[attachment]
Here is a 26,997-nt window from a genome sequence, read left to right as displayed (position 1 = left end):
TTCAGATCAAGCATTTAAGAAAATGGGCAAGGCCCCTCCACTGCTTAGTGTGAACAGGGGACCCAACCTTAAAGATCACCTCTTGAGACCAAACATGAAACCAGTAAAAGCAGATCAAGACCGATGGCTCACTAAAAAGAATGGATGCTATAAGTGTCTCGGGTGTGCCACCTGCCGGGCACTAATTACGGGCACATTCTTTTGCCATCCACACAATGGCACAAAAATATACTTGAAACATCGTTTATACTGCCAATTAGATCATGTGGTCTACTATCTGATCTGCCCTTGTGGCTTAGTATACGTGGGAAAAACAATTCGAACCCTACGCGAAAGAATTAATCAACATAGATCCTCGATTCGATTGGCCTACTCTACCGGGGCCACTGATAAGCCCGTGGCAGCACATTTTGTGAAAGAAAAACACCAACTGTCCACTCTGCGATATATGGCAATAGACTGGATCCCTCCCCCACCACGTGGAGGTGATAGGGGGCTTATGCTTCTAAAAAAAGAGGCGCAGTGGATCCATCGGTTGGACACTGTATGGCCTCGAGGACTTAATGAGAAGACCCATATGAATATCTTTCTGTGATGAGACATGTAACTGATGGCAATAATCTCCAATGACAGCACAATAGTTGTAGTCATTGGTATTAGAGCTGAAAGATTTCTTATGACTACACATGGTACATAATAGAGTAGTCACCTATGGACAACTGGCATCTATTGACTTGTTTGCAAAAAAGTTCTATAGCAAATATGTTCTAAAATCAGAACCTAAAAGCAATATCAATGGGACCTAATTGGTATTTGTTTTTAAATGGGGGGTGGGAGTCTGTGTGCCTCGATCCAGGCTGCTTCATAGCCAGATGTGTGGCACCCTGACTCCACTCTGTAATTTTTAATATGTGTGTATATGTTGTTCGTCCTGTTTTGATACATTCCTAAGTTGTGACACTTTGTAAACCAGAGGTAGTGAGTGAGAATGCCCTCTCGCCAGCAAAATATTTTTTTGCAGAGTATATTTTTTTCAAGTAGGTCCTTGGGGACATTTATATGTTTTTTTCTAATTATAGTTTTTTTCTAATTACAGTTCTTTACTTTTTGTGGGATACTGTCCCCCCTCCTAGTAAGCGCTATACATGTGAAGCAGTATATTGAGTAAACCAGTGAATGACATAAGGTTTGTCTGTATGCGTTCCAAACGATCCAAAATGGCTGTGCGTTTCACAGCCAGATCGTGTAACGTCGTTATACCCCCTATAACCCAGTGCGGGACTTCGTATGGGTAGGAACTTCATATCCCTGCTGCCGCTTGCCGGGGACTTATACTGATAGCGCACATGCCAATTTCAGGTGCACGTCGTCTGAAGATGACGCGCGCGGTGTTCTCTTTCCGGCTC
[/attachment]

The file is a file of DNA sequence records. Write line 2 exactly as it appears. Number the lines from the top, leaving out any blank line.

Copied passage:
TTCAGATCAAGCATTTAAGAAAATGGGCAAGGCCCCTCCACTGCTTAGTGTGAACAGGGGACCCAACCTTAAAGATCACCTCTTGAGACCAAACATGAAACCAGTAAAAGCAGATCAAGACCGATGGCTCACTAAAAAGAATGGATGCTATAAGTGTCTCGGGTGTGCCACCTGCCGGGCACTAATTACGGGCACATTCTTTTGCCATCCACACAATGGCACAAAAATATACTTGAAACATCGTTTATACTGCCAATTAGATCATGTGGTCTACTATCTGATCTGCCCTTGTGGCTTAGTATACGTGGGAAAAACAATTCGAACCCTACGCGAAAGAATTAATCAACATAGATCCTCGATTCGATTGGCCTACTCTACCGGGGCCACTGATAAGCCCGTGGCAGCACATTTTGTGAAAGAAAAACACCAACTGTCCACTCTGCGATATATGGCAATAGACTGGATCCCTCCCCCACCACGTGGAGGTGATAGGGGGCTTATGCTTCTAAAAAAAGAGGCGCAGTGGATCCATCGGTTGGACACTGTATGGCCTCGAGGACTTAATGAGAAGACCCATATGAATATCTTTCTGTGATGAGACATGTAACTGATGGCAATAATCTCCAATGACAGCACAATAGTTGTAGTCATTGGTATTAGAGCTGAAAGATTTCTTATGACTACACATGGTACATAATAGAGTAGTCACCTATGGACAACTGGCATCTATTGACTTGTTTGCAAAAAAGTTCTATAGCAAATATGTTCTAAAATCAGAACCTAAAAGCAATATCAATGGGACCTAATTGGTATTTGTTTTTAAATGGGGGGTGGGAGTCTGTGTGCCTCGATCCAGGCTGCTTCATAGCCAGATGTGTGGCACCCTGACTCCACTCTGTAATTTTTAATATGTGTGTATATGTTGTTCGTCCTGTTTTGATACATTCCTAAGTTGTGACACTTTGTAAACCAGAGGTAGTGAGTGAGAATGCCCTCTCGCCAGCAAAATATTTTTTTGCAGAGTATATTTTTTTCAAGTAGGTCCTTGGGGACATTTATATGTTTTTTTCTAATTATAGTTTTTTTCTAATTACAGTTCTTTACTTTTTGTGGGATACTGTCCCCCCTCCTAGTAAGCGCTATACATGTGAAGCAGTATATTGAGTAAACCAGTGAATGACATAAGGTTTGTCTGTATGCGTTCCAAACGATCCAAAATGGCTGTGCGTTTCACAGCCAGATCGTGTAACGTCGTTATACCCCCTATAACCCAGTGCGGGACTTCGTATGGGTAGGAACTTCATATCCCTGCTGCCGCTTGCCGGGGACTTATACTGATAGCGCACATGCCAATTTCAGGTGCACGTCGTCTGAAGATGACGCGCGCGGTGTTCTCTTTCCGGCTC